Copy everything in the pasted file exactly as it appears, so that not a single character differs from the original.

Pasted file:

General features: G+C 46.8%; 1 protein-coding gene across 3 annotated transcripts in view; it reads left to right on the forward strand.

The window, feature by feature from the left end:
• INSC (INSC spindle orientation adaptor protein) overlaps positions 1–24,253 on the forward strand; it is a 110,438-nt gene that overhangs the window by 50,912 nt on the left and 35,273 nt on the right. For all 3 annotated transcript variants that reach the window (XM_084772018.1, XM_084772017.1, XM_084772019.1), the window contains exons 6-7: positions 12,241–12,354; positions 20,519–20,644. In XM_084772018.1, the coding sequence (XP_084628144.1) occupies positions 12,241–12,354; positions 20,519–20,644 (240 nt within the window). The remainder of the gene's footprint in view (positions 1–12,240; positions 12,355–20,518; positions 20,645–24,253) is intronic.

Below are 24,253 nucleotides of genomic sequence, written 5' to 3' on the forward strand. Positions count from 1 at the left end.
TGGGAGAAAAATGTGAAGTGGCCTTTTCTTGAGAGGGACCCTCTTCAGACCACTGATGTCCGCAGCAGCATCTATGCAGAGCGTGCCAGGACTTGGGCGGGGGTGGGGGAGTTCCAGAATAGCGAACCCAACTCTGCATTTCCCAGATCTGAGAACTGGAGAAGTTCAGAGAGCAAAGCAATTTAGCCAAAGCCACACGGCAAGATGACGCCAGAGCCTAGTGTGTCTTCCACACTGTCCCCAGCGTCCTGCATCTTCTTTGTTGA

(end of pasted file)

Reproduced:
General features: G+C 46.8%; 1 protein-coding gene across 3 annotated transcripts in view; it reads left to right on the forward strand.

The window, feature by feature from the left end:
• INSC (INSC spindle orientation adaptor protein) overlaps positions 1–24,253 on the forward strand; it is a 110,438-nt gene that overhangs the window by 50,912 nt on the left and 35,273 nt on the right. For all 3 annotated transcript variants that reach the window (XM_084772018.1, XM_084772017.1, XM_084772019.1), the window contains exons 6-7: positions 12,241–12,354; positions 20,519–20,644. In XM_084772018.1, the coding sequence (XP_084628144.1) occupies positions 12,241–12,354; positions 20,519–20,644 (240 nt within the window). The remainder of the gene's footprint in view (positions 1–12,240; positions 12,355–20,518; positions 20,645–24,253) is intronic.

Below are 24,253 nucleotides of genomic sequence, written 5' to 3' on the forward strand. Positions count from 1 at the left end.
TGGGAGAAAAATGTGAAGTGGCCTTTTCTTGAGAGGGACCCTCTTCAGACCACTGATGTCCGCAGCAGCATCTATGCAGAGCGTGCCAGGACTTGGGCGGGGGTGGGGGAGTTCCAGAATAGCGAACCCAACTCTGCATTTCCCAGATCTGAGAACTGGAGAAGTTCAGAGAGCAAAGCAATTTAGCCAAAGCCACACGGCAAGATGACGCCAGAGCCTAGTGTGTCTTCCACACTGTCCCCAGCGTCCTGCATCTTCTTTGTTGA